Dolly Parton may have the fake hair, but it was her fans who were flipping their wigs Sunday night at Thompson-Boling Arena on the University of Tennessee campus.
Bekki Vaden, a 26-year-old stay-at-home North Knoxville mother, came dressed as Parton from the 1970s — the “Dumb Blonde” era, as she called it — to mark Parton’s first Knoxville concert in more than 25 years. She was with friend Meg Davis, 28, a stylist from Nashville who was decked out as the Parton from the 1980s.
Vaden had on a flower-print dress — short cut, of course — complete with a blond wig and red heels accented with big butterflies across her toes.
“I am the biggest Dolly fan,” Vaden said with a smile.
Her car hood features Parton’s likeness.
Lady Vols basketball coach Pat Summitt attended, sitting in the second row. “I know people,” she deadpanned about how she scored such seats. “I’ve known Dolly for a long time.”
More than 8,600 tickets were sold to Parton’s show. Proceeds are earmarked for her Imagination Library project, which distributes 700,000 books monthly to preschoolers around the world. Dollywood Foundation President David Dotson estimated the show raised around $200,000.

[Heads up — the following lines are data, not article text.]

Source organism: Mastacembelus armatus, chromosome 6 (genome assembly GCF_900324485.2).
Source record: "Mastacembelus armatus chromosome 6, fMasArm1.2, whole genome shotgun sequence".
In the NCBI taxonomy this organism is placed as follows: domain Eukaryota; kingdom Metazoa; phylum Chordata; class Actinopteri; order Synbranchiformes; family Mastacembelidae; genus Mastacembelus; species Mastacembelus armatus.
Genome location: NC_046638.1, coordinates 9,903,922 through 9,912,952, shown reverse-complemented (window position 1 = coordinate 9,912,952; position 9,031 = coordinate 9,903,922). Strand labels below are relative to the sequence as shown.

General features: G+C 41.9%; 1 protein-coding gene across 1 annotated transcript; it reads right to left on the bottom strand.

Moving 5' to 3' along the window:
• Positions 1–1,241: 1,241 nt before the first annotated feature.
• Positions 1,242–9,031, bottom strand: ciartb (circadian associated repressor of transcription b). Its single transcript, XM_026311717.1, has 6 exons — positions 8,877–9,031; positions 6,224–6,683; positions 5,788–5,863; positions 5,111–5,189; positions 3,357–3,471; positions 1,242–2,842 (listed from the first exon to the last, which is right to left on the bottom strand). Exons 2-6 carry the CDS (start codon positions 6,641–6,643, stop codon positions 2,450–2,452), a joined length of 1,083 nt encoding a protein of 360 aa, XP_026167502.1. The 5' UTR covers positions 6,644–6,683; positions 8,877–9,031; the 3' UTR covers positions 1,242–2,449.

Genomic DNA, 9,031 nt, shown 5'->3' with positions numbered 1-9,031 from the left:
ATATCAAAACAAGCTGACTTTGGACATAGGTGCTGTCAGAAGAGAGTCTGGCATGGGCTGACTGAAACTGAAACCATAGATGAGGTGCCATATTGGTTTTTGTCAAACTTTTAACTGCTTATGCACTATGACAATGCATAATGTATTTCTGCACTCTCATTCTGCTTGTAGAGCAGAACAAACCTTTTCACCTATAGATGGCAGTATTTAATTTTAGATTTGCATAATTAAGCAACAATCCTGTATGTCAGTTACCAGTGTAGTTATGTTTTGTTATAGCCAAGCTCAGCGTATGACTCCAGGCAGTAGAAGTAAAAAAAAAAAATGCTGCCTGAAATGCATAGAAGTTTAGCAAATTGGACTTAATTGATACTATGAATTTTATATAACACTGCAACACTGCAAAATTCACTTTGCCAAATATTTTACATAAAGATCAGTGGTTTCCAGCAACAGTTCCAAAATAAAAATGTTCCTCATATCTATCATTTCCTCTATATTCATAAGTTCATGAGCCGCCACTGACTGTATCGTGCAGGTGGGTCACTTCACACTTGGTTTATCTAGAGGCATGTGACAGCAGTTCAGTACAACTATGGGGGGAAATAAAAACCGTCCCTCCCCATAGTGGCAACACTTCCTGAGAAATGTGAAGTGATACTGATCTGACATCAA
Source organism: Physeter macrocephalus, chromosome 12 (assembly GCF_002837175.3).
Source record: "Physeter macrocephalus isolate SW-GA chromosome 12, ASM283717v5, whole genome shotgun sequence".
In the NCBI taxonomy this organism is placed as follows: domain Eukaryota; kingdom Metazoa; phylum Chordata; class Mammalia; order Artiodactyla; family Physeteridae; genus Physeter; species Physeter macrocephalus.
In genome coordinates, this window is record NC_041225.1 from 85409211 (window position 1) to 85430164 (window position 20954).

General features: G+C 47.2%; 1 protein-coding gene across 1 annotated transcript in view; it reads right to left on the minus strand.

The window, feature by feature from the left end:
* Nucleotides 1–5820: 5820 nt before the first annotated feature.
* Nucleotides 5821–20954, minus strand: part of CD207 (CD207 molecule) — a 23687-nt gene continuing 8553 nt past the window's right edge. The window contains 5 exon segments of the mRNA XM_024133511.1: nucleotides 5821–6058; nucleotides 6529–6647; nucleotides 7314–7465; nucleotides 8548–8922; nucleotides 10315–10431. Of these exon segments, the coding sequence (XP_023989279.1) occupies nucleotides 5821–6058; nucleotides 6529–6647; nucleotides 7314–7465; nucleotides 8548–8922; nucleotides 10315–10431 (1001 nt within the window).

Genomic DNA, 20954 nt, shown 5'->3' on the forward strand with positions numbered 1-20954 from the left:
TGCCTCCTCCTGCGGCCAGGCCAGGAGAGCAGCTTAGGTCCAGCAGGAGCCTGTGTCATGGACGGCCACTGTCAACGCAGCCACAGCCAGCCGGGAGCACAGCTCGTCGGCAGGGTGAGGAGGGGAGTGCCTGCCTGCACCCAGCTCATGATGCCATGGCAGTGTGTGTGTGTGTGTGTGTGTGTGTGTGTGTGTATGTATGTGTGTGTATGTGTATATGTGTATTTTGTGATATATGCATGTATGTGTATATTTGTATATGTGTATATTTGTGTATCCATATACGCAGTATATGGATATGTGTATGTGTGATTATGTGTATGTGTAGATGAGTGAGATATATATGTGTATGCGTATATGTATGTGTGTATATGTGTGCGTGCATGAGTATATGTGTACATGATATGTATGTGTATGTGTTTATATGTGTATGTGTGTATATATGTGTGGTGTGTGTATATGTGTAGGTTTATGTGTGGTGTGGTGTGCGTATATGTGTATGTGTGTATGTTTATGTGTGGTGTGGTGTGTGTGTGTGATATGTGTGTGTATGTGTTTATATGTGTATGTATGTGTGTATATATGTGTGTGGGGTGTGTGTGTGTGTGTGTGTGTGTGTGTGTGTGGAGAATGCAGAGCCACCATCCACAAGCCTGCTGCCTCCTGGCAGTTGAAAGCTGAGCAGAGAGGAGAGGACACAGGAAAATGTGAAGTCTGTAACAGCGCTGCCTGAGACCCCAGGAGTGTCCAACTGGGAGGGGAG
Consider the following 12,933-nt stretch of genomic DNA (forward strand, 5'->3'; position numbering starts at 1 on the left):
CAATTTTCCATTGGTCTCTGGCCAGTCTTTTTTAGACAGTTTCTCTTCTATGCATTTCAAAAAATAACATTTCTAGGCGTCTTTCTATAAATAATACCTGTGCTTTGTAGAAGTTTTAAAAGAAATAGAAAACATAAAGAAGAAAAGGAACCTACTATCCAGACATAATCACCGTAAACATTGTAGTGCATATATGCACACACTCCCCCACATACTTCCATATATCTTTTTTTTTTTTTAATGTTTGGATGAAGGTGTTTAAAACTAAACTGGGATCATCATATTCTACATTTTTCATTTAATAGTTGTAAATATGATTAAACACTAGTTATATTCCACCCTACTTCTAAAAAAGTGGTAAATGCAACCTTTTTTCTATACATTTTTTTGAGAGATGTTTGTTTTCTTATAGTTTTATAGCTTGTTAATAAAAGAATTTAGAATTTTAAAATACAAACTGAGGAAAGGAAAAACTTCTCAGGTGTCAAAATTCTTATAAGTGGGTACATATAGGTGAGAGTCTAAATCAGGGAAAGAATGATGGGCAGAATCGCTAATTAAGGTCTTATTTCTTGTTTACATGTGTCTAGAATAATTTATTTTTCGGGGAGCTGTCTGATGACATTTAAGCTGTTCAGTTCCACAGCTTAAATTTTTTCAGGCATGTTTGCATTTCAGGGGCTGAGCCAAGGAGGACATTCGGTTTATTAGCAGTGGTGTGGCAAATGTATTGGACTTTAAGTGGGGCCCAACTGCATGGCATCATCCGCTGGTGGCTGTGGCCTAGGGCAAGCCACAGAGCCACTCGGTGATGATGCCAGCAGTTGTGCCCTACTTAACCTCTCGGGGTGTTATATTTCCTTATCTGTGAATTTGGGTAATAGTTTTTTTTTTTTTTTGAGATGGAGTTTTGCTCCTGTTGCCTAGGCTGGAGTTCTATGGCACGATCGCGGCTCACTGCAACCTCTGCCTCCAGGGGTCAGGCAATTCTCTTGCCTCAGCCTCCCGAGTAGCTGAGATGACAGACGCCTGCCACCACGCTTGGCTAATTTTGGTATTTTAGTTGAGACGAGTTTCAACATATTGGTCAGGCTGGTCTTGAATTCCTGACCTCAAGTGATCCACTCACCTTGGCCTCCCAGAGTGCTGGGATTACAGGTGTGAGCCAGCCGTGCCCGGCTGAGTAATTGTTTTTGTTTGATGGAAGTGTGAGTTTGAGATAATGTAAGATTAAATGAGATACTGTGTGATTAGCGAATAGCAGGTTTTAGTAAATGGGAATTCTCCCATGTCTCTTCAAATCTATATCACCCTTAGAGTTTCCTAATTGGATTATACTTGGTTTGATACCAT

Regardless of why she was here, Parton’s fans were just eager to see their favorite star performing here again.
“I love country music. I love Dolly. … This is a bigger venue where (more) people can come to see her,” said Alyssa Strom, 22, of Williamston, S.C.
This was Strom’s first time to see Parton in concert, but her companion, Mary Ann Kirby, 66, had seen Parton before at Dollywood. “We’re just Dolly fans,” Kirby said of why she and Strom were at the show.
Parton came back to Knoxville to kick off her “Better Day” tour. The audience was eager to see the busty blonde from Sevier County break out her hits and some new tunes.
She opened with a medley of “Light of a Clear Blue Morning/Walkin’ On Sunshine/Shine Like The Sun,” strolling out on stage playing the fiddle. She followed it up with “Jolene.”
“It’s so good to see you,” Parton told the audience, “and I’m so glad to see you lookin’ so good.”
She talked of her early days with the late radio legend Cas Walker and her humble Sevier County beginnings.
Not everyone who attended — including Don and Donna Sokol of Farragut — wants to make the trek to Dollywood to see Parton perform. They’d rather see her in Knoxville.
“Dollywood has a lot of things to see,” Don Sokol said, “but this show lets everybody focus on just Dolly.”
Terry Morrow may be reached at 865-342-6445.
© 2011, Knoxville News Sentinel Co.
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